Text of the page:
Wasted Energy in Travel – All vehicles, whether gasoline, diesel, or electric, use energy to move—but some of that energy is wasted. The quality of the roads we drive on every day impacts the amount of fuel we use, as well as the associated greenhouse gas emissions. On roads with poor surface conditions or inadequate structural properties (like many in our favorite District) vehicles consume additional fuel beyond what’s needed to move.  This wasted fuel is known as excess fuel consumption, and it has a significant impact on fuel economy and vehicle emissions.

Pavement Improvements Help Reduce Fuel Consumption – MIT’s Concrete Sustainability Hub (CSHub) researchers study pavement-vehicle interaction (PVI) in an effort to understand and quantify the impacts of excess fuel consumption. MIT’s research focuses on three key factors:

  1. ROUGHNESS: whether the road is bumpy or smooth. Roughness, commonly seen and felt as the presence of cracks and potholes, has a significant impact on passenger vehicles.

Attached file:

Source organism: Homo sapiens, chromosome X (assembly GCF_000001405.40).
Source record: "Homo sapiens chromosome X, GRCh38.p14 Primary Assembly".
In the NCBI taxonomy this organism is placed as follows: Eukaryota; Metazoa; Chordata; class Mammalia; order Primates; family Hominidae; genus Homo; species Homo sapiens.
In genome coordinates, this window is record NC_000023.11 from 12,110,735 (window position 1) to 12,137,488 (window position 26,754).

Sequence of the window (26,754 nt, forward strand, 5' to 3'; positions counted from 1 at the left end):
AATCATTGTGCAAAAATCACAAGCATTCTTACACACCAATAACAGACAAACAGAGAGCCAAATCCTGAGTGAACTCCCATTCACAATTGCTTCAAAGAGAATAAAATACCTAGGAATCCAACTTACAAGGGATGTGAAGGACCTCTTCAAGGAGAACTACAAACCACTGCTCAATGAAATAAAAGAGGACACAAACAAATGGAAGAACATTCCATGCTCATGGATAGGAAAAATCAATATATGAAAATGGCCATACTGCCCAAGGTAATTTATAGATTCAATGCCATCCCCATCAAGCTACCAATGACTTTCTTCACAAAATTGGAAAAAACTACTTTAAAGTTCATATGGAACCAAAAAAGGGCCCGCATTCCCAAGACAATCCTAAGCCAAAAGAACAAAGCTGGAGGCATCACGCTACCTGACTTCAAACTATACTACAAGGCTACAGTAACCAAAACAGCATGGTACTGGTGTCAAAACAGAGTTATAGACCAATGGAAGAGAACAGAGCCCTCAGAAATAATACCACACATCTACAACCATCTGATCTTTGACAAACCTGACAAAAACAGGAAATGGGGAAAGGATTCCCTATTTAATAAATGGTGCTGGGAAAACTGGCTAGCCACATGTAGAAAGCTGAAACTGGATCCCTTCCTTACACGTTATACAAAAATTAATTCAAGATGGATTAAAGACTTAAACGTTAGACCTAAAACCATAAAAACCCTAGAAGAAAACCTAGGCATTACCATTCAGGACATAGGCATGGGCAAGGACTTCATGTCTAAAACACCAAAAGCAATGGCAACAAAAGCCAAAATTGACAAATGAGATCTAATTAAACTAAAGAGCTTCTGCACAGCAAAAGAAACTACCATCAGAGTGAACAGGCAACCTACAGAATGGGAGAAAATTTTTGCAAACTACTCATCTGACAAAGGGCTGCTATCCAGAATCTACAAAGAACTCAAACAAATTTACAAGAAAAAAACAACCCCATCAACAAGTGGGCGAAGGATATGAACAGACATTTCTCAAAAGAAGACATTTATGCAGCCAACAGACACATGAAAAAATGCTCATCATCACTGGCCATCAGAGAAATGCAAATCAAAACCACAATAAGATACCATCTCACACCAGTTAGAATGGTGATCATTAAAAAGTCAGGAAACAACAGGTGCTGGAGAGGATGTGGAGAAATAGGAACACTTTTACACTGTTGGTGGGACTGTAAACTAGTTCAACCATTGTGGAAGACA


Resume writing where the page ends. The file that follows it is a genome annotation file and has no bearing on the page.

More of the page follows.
2. TEXTURE: the abrasiveness of the road surface, which can be seen and heard when driving.
  3. DEFLECTION: the bending of a pavement under the weight of a vehicle. Deflection is present from the initial construction, and depends on pavement design. Think of the difference between walking or riding on sand versus a paved surface.

Road Solutions Can Improve Fuel Efficiency, Reduce Emissions – CSHub studies suggest that excess fuel consumption can be significantly reduced by building stiffer roads and maintaining smoother pavements—benefiting states and municipalities alike through reductions in emissions and fuel costs to drivers.  And it reduces road ware costs on vehicles and tires, while improving driving comfort.  There are two case studies that quantify fuel waste on US roadways.  The impacts of excess fuel consumption depend on a variety of factors, including location, traffic levels, pavement designs, and maintenance schedules. MIT has done case studies examining real roadway networks, including in California and Virginia:

  • California: Using data collected by the California Department of Transportation (Caltrans) through the use of GPS and ground-penetrating radar, MIT conducted an analysis of the state’s entire 50,000 lane-mile system and found excess fuel consumption of 1 billion gallons over a 5-year period. The collaboration showed that PVI, including roughness and deflection, accounts for 1 percent of overall fuel consumption on California highways.